• This was a great series. I was so disappointed when it canceled so prematurely. There just is no accounting for American tastes (the Osbournes, etc.). Anyways, I'd enjoy watching them again.. altho it occurs to me that in so doing I might have to relive my disappointment over the limited number of episodes. Oh well..
  • I have been looking for DVD's of The Rogues for several years now. I am happy to hear that at least someone has begun the process of making them available but only in Europe - I assume in PAL format. What a shame it's not available in the US. Hopefully the light will dawn that a small bit of money could be made by releasing the series US format. It was one of the truly great series broadcast during a time when prime time TV was not 90% mindless junk. Please someone bring back a most memorable series which featured imaginative writing and excellent acting. I would add in order to have the requisite number of lines that I suspect there are a great number of people who would jump from the woodwork to buy or rent The Rogues DVDs
  • This show was too short-lived, yet has always stuck in my memory as a rare treat and a wonderful example of some of the great TV shows that flourished in the 1960s. Urbane, witty, whimsical and well-acted by top drawer veterans like Charles Boyer and Dame Gladys Cooper, "The Rogues" pioneered the "crooks as good guys" formula later used by The Persuaders (Roger Moore, Tony Curtis) and currently "Leverage" (Timothy Hutton & Jane Alexander) on TNT. One can only imagine if this show could have been produced today with the 1960s restrictions on plot and language removed.. Could some kindly producer PLEASE bring this show to DVD?????????!!! Please?
  • To all those people that continually ask The wonderful series The Rogues has been released on DVD but only in Germany. You can obtain 20 of the 30 episodes. The picture quality is excellent and you can hear the soundtrack in English.But beware the region coding is fine for any DVD players in Europe but not USA players. This was a wonderful show with a sparkle that is missing from shows today.The whole cast was perfection itself. I have just viewed the episode Mr. White's Christmas and it was superb. A wonderful re working of Dicken's A Christmas Carol, therefore perfect Christmas viewing.I thought the 3 leads were brilliant but the series was made so special by the excellent playing of Gladys Cooper and Robert Coote in almost every episode.The Real Russian Caviar stands as a highlight of the series.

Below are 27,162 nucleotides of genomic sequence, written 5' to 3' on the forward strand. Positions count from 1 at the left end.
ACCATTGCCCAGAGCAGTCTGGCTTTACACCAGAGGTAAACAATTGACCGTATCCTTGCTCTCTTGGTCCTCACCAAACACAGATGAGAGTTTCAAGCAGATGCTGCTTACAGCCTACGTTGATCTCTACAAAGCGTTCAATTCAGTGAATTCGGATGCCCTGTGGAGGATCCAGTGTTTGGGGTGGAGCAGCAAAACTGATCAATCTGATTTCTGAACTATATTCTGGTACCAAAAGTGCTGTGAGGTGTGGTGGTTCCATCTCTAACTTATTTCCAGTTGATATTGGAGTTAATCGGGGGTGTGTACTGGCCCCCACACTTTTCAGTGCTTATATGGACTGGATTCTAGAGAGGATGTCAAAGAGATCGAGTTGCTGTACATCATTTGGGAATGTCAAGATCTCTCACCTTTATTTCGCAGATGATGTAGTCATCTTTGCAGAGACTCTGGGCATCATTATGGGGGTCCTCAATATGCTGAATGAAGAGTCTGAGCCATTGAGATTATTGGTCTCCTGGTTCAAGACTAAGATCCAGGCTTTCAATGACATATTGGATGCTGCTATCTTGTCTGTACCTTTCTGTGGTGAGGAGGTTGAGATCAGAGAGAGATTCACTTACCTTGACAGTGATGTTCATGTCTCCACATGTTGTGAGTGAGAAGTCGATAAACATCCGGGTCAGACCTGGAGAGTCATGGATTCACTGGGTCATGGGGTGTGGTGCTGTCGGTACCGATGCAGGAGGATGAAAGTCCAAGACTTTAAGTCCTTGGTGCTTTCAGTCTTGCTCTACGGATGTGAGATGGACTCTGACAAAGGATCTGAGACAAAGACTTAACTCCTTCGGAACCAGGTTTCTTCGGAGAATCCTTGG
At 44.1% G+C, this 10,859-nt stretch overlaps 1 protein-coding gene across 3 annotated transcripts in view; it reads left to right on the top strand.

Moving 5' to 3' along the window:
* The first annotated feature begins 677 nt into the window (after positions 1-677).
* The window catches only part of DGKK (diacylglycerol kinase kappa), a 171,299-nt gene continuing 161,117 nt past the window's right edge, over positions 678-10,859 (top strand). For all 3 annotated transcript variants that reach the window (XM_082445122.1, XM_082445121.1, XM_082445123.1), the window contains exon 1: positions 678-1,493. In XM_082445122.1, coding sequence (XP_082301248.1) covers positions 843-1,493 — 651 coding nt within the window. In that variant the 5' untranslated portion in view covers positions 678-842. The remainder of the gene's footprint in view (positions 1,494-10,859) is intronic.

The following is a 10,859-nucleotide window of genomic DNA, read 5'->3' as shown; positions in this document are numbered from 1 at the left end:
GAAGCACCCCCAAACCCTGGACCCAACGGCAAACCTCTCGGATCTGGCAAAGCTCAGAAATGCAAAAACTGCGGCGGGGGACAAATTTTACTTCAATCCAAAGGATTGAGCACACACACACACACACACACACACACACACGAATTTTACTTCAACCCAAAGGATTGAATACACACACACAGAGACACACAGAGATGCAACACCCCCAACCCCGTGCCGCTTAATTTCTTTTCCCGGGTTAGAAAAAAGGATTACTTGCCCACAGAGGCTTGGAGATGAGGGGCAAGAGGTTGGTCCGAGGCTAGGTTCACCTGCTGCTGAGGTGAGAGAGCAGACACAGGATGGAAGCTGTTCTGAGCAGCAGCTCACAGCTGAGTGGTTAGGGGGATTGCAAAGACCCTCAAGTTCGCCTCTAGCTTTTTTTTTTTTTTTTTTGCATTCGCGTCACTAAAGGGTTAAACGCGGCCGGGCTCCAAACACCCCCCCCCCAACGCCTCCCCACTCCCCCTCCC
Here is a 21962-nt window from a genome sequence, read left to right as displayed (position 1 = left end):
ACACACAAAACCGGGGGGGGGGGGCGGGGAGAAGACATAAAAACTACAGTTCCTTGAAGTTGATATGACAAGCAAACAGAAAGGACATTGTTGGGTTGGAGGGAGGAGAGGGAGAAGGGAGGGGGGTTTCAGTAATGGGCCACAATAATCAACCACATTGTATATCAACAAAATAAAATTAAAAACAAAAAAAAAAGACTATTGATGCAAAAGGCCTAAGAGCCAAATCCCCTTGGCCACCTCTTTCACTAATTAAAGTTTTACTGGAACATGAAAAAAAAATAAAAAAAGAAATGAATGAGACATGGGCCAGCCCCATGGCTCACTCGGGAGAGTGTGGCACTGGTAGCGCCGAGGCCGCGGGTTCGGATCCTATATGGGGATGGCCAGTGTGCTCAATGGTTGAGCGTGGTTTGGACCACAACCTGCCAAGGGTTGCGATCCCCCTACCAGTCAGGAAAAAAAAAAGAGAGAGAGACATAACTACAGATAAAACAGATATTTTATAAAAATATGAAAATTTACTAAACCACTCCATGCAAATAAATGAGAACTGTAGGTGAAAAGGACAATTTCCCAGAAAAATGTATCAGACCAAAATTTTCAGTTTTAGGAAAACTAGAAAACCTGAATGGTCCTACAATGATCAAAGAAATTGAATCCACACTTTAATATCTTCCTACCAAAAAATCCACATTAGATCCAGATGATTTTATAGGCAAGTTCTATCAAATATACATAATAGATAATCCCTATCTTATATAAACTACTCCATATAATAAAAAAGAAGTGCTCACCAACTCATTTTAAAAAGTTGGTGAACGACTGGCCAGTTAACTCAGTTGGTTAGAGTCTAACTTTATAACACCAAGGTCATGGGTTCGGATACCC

• wvmcl18 May 2006
    As the comments indicate, a terrific show. But has anyone under the age of 50 seen it? I don't think it has ever been released on video or DVD or shown on US cable channels. I happened to catch a few episodes on a European cable channel in the late 90s, and it was just as good as I remembered it.

    Considering all of the lame nonsense being released on DVD, surely they could bring this one out. There were actually about 30 episodes made, which is almost two seasons worth in today's terms.

    (Why do we have to put in ten lines of text? Is IMDb trying to encourage verbosity?)
  • Start with three popular actors, add in a classy supporting cast and then a lot of sparkling witty dialogue. Sadly, NBC in its infinite wisdom places this show in a suicide slot Sunday nights at 10 against ABC's Sunday Night Movie and CBS's Candid Camera and What's My Line. Even with Bonanza as a lead in, it didn't get the ratings needed to keep it on the air for more than one season, and that was very sad. I can remember a couple of episodes including David Niven fleecing Walter Matthau out of a million, yet giving it away to Dina Merrill's lady in distress. Gig Young coming to the aid of his pal by selling a Michael Millken type a company that he didn't own or Charles Boyer creating a diamond-making machine out of spare parts and selling the "secret formula" to a sleazy James Gregory. TV Land showed only a couple of the episodes years ago, I just wished they would have shown them all! It was a real class act, and it was a shame that this was the last try that Niven and Boyer did with a series. It was magic. PLEASE! Whomever has the rights to this, let it come out on DVD!